Despite this, she said she’d vote against the recommendation because she had concerns with the consultation process and she felt it would be worthwhile to get a second opinion on the building’s state from a contractor who, unlike the one the board hired, would be precluded from bidding on the design and construction of the new school.
But she also noted that even a favourable second opinion and community support would not be enough to save the school.
“We have been told and have seen the meeting notes indicating that the ministry [of education] will not provide any funds for a more expensive renovation even if the board or the community can come up with the difference between a new build and renovation,” said Beck. “I’m not unwilling to make difficult decisions but I do refuse to do another level of government’s bidding and make it look like the board has a real choice in the matter. I refuse.
“This process has highlighted the problem with the funding model. There is a strong bias in the current capital funding formula away from renovation. And there is no dollar value assigned to heritage retention. I feel that it’s not efficient fiscal or environmental policy in the long term. Our dilemma also speaks to the difficulty associated with the inability of boards to set their own mill rates.”
When it came up for a vote, only Beck and Kathleen O’Reilly, the trustee for Subdivision 7, voted against the motion. Connaught’s fate is now in the hands of the province.
After the meeting, Real Renewal and supporters of Connaught school gathered outside the board chamber and discussed their plan of action. They agreed that they had to continue their fight to preserve Connaught. Looks like the battle isn’t over.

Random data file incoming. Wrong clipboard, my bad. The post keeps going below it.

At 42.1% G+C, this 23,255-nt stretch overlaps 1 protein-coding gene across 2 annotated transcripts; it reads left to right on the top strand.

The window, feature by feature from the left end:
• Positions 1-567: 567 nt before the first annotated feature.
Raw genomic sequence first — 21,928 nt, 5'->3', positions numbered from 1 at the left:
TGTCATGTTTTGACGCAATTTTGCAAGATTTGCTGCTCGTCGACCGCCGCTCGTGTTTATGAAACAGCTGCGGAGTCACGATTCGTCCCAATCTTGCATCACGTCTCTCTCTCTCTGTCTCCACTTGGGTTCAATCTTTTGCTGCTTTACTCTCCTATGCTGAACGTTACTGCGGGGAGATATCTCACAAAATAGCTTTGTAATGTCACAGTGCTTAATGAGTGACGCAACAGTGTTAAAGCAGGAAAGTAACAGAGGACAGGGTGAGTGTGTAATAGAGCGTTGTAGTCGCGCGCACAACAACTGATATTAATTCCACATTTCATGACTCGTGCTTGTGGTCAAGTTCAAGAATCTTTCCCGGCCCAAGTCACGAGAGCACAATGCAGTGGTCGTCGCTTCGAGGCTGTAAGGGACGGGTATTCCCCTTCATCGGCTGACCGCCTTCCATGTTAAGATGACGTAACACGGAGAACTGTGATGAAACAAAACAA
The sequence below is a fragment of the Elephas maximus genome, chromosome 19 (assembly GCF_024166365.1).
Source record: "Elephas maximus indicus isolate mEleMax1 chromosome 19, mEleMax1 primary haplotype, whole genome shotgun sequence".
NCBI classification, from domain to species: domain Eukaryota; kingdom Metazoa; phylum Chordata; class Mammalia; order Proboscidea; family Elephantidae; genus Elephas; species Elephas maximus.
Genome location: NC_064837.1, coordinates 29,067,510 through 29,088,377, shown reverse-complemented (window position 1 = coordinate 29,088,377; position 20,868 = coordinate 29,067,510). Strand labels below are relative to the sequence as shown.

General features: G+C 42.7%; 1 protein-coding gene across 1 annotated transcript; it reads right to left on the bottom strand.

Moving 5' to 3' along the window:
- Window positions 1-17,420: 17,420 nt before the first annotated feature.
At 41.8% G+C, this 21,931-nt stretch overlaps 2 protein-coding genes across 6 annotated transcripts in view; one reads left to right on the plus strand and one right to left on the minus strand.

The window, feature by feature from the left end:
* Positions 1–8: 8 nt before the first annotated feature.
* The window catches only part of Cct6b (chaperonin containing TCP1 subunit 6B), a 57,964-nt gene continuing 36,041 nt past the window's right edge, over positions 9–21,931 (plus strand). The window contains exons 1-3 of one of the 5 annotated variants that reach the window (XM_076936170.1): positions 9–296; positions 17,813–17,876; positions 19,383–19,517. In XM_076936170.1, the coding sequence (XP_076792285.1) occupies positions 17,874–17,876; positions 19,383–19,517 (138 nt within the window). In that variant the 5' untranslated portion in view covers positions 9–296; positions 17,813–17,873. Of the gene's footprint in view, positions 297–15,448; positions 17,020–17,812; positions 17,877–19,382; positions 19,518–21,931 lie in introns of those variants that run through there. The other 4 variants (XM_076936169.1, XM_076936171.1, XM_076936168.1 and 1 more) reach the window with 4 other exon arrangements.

Which is funny because before the meeting, back when my wife was lying to my daughter that I was going to save her school, I thought to myself, “Oh crap. Am I living in one of those uplifting films from the ’80s where a plucky gang of misfits band together to save some beloved building from the wrecking ball by believing in the power of hope?”
Well, maybe I am.
But the thing is, confession time, I honestly don’t think there’s much hope of saving Connaught. There are too many forces arrayed against it.
So, there’ll be no conveniently timed dance competition where kids from Connaught square off against a team from St Peckinsniff’s Academy For Gifted Rich Children, a $2 million cash prize up for grabs. There will be no climactic dance-off that ends with an inspiring performance by Connaught that brings a tear to the eye of the hard-hearted education minister. There will be no montage as the credits roll where the class clown does a comic pratfall splattering mud all over the faces of the moustachioed real-estate developers who want to turn the school land into condos or a chemical plant.
No. I fear the moustache-twirling developers and the stone-hearted education minister are going to win the day.